Testing for malaria could be as easy as putting on a bandage.
That’s the idea behind a platform developed by engineers at Rice University that introduced a microneedle patch for quick diagnostic tests that don’t require blood draws.
The device described in the Nature Journal Microsystems and Nanoengineering relies on protein biomarkers found in skin interstitial fluid, which people generally recognize as fluid in bubbles, but surrounding all cells in the skin.
This liquid contains a variety of biomarkers for various diseases such as malaria that can be used for rapid tests. The disposable patches could be programmed to detect other diseases, possibly including COVID-19, said mechanical engineer Peter Lillehoj of Rice’s Brown School of Engineering.
“In this article, we will focus on malaria detection as this project was funded and a priority for the Bill and Melinda Gates Foundation,” said Lillehoj, who joined Rice in January as Associate Professor of Mechanical Engineering. “However, we can adapt this technology to detect other diseases that have biomarkers in the interstitial fluid.”
Developed by Lillehoj and lead author Xue Jiang, a Rice postdoctoral fellow, the stand-alone test delivers a result in about 20 minutes and does not require any medical expertise or equipment.
The sticky patch has 16 hollow microneedles in a 4-by-4 arrangement on one side and an antibody-based lateral flow test strip on the other. The antibodies react when they recognize protein biomarkers for malaria and color two readout lines on the exposed surface of the strip red. If the test is negative, only one line will turn red.
The needles are treated so that they are hydrophilic, which means that they are attracted to water so that the liquid is drawn in and flows to the test strip. Once the test is complete, the device can be removed like any bandage.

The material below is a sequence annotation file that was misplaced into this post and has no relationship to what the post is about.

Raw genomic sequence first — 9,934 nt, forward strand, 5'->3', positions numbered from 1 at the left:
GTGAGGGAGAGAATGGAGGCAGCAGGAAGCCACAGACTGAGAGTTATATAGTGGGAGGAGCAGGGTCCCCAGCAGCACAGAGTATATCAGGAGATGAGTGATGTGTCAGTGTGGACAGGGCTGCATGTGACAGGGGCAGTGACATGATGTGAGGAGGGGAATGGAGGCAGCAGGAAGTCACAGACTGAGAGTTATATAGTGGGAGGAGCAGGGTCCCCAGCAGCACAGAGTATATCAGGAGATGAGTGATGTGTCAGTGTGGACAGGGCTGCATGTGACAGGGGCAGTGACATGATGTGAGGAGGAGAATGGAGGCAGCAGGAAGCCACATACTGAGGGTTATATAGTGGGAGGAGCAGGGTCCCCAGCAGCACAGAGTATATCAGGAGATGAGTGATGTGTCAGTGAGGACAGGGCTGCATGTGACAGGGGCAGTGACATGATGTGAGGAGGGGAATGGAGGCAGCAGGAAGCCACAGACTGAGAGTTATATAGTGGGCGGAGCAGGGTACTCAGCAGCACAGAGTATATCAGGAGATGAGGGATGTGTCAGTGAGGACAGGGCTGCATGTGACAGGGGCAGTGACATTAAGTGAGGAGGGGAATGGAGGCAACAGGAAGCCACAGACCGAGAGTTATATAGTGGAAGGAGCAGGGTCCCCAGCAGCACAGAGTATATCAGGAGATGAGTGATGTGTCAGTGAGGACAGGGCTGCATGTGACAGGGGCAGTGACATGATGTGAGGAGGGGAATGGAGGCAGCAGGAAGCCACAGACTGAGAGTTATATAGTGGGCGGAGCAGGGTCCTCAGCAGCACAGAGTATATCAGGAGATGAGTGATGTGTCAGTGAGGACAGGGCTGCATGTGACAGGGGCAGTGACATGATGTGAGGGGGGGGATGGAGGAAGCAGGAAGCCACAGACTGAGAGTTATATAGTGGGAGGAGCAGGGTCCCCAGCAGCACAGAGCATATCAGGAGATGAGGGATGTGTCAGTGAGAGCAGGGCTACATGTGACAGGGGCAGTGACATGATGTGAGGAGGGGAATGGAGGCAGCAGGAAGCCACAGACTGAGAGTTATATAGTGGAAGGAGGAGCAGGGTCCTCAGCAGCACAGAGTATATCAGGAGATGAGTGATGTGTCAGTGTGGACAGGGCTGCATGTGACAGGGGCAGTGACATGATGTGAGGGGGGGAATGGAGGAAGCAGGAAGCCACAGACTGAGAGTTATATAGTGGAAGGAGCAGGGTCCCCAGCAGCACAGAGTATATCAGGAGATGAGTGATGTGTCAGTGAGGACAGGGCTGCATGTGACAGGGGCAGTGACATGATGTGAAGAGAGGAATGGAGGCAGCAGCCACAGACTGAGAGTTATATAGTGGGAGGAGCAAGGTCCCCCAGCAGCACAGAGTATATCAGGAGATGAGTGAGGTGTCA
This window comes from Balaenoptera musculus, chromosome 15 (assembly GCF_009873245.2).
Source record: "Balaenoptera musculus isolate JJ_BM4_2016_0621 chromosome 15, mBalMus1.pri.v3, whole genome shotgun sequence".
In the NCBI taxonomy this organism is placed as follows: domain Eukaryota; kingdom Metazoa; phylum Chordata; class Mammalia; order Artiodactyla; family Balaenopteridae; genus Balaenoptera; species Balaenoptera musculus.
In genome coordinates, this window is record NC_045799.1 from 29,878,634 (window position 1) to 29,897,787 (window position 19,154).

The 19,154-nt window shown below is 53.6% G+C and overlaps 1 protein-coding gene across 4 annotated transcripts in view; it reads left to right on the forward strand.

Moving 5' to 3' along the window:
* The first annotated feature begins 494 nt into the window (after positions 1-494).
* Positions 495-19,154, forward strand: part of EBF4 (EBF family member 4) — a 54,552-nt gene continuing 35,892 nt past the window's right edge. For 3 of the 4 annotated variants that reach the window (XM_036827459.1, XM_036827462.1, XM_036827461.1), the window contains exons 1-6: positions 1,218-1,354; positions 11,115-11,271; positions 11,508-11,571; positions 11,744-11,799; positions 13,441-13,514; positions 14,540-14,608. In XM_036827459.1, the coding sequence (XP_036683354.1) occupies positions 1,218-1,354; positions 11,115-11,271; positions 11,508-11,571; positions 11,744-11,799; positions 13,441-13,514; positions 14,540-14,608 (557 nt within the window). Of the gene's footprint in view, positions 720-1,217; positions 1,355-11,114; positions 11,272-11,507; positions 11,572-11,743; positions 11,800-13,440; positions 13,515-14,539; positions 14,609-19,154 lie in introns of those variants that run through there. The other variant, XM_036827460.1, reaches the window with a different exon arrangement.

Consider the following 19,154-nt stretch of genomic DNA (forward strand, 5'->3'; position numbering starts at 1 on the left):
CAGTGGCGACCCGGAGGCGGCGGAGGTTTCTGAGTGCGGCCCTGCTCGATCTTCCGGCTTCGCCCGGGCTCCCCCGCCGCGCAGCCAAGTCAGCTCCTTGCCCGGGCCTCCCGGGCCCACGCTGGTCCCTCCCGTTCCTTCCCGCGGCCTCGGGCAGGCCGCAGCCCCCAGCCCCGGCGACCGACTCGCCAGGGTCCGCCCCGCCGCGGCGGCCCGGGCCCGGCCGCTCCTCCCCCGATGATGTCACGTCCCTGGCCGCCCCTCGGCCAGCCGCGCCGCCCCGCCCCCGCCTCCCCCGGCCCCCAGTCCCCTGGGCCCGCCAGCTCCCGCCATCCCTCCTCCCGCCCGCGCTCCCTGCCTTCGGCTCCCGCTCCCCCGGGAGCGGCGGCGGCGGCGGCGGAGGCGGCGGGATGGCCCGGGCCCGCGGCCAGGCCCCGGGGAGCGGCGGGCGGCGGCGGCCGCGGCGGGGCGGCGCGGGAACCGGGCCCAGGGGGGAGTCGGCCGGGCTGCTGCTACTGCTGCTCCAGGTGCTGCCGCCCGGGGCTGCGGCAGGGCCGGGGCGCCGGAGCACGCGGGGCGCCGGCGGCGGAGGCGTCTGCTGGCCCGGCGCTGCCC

While both microneedles and antibody test strips have been scrutinized in depth, Lillehoj said his lab is the first to combine them into a simple, inexpensive package that is easy to deploy when needed, especially in developing regions where fingerprinting blood samples are available Using trained medical personnel to diagnose specimens can be challenging.
The hollow needles are 375 micrometers wide and 750 micrometers long, enough to reach the fluid in the skin, which is typically between 800 and 1000 micrometers thick. The needles are sharp enough to overcome the mechanical stress caused by penetrating the skin.
Xue and I put the patch on our skin and it doesn’t feel painful at all compared to a fingerprint or a blood draw. It’s less painful than getting a splinter. I would say it feels like putting duct tape on your skin and then peeling it off. ”
Peter Lillehoj, Maschinenbauingenieur, Rice’s Brown School of Engineering
They believe the well-known form factor can bring some comfort, especially for children. “We didn’t want it to look like a bandage,” he said. “We started with a rectangular shape and then just rounded the edges to make them a little more presentable. We didn’t plan on doing this, but maybe it will make the patch more accessible to the general public. ”
He estimated that individual patches could cost around $ 1 if made in large quantities.
Jiang, X & Lillehoj, PB (2020) Microneedle-Based Skin Patches for Blood-Free Rapid Diagnostic Tests. Mikrosysteme & Nanoengineering. doi.org/10.1038/s41378-020-00206-1.
These were the details of the news Microneedle plaster for quick, blood-free malaria tests for this day. We hope that we have succeeded by giving you the full details and information. To follow all our news, you can subscribe to the alerts system or to one of our different systems to provide you with all that is new.
It is also worth noting that the original news has been published and is available at de24.news and the editorial team at AlKhaleej Today has confirmed it and it has been modified, and it may have been completely transferred or quoted from it and you can read and follow this news from its main source.